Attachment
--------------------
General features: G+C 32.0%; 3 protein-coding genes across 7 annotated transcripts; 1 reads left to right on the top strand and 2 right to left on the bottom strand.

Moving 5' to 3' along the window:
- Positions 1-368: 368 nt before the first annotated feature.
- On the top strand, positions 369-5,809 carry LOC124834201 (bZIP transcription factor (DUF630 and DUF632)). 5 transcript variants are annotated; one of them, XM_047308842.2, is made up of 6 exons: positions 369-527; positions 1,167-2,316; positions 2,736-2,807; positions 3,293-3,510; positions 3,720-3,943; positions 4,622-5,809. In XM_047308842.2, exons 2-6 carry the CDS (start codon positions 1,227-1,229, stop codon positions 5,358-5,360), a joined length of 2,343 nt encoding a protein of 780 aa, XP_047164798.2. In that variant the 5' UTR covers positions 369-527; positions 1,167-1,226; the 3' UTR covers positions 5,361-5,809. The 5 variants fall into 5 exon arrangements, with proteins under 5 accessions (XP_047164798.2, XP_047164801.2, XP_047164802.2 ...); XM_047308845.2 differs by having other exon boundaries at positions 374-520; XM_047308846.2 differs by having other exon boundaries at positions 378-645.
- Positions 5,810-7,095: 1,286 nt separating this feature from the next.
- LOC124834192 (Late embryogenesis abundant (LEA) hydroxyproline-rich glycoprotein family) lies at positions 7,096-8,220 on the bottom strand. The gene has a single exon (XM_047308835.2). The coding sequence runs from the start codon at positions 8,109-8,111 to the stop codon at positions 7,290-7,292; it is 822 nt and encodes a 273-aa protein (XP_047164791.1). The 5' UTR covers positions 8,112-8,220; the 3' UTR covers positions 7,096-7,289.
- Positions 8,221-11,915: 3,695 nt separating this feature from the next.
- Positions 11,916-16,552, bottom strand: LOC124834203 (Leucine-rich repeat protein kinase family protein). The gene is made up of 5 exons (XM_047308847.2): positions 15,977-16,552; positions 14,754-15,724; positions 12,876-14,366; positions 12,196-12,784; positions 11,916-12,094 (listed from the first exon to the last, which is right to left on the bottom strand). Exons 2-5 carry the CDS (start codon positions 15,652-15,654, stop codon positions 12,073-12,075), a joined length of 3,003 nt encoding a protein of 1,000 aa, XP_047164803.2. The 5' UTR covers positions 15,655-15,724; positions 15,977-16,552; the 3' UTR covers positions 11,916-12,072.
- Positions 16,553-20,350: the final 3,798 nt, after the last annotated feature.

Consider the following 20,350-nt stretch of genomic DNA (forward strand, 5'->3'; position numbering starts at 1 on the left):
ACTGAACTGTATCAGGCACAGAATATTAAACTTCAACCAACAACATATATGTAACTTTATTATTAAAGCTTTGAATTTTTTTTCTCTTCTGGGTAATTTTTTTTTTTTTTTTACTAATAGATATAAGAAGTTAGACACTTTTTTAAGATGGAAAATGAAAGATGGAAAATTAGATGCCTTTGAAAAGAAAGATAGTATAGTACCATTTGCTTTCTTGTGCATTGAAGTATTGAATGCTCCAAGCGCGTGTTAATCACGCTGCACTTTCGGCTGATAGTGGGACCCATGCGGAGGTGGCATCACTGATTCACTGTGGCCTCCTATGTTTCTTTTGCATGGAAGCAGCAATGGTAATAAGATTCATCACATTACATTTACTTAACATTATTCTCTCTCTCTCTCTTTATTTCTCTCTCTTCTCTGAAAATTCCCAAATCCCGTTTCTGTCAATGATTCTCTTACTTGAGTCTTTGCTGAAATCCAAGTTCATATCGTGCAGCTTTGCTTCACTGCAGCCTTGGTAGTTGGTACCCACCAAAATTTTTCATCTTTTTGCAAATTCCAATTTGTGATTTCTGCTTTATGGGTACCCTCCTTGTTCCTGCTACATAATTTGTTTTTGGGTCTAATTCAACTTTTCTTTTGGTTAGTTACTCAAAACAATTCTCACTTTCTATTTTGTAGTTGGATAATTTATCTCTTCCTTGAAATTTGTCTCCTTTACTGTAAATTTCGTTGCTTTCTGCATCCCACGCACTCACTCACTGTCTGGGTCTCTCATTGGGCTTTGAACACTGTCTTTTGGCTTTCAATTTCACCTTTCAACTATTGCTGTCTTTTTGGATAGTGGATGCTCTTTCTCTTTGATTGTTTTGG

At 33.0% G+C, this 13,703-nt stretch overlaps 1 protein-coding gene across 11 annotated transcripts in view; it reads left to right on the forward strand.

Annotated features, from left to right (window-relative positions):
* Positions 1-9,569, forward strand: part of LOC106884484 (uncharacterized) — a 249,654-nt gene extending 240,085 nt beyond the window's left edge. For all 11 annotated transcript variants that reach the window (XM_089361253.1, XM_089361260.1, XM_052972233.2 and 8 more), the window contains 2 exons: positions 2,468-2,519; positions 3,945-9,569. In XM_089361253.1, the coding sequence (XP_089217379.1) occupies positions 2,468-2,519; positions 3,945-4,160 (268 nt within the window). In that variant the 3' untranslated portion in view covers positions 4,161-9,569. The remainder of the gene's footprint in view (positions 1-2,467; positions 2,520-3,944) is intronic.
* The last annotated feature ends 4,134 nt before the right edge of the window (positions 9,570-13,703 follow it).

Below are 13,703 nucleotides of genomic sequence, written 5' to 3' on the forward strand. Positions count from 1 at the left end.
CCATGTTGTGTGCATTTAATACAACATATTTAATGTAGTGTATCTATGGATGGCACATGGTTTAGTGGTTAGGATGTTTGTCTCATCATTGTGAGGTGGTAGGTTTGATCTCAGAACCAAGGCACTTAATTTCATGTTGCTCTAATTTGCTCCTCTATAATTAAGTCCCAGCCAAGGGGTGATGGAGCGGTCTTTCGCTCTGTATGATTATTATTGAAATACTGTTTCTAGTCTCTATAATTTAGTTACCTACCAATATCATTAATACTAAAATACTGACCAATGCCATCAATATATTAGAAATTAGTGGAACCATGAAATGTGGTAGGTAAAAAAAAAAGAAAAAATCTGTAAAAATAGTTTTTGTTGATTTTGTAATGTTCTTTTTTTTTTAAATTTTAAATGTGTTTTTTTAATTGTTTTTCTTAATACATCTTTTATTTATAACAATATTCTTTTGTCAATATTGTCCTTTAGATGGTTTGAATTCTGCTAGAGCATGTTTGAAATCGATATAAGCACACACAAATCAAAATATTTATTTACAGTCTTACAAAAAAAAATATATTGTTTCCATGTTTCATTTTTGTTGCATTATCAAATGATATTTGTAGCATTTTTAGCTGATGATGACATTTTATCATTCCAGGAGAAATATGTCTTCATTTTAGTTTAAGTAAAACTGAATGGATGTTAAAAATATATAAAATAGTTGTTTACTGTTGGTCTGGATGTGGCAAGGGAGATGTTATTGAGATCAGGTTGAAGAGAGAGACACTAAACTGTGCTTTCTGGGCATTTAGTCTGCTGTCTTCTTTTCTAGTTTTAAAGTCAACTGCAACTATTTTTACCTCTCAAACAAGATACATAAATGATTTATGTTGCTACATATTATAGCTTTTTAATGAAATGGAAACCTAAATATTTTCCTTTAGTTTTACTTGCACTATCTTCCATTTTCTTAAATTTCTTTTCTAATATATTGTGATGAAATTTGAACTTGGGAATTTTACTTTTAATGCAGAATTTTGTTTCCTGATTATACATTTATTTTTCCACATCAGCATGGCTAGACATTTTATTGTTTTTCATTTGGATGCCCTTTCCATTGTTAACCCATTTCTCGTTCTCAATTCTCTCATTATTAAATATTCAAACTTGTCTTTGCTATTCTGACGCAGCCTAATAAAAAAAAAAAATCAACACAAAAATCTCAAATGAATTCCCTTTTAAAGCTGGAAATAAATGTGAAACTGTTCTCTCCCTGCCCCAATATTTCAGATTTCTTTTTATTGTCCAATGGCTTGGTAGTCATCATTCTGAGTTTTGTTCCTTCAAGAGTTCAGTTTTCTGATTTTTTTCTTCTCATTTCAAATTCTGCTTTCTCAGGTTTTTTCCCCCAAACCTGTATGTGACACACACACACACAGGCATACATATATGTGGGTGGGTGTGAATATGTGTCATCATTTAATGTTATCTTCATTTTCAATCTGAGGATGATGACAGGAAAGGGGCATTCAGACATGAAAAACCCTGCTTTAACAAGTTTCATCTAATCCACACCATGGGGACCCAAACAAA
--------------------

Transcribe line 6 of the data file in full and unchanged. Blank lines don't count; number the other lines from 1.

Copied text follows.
- LOC124834192 (Late embryogenesis abundant (LEA) hydroxyproline-rich glycoprotein family) lies at positions 7,096-8,220 on the bottom strand. The gene has a single exon (XM_047308835.2). The coding sequence runs from the start codon at positions 8,109-8,111 to the stop codon at positions 7,290-7,292; it is 822 nt and encodes a 273-aa protein (XP_047164791.1). The 5' UTR covers positions 8,112-8,220; the 3' UTR covers positions 7,096-7,289.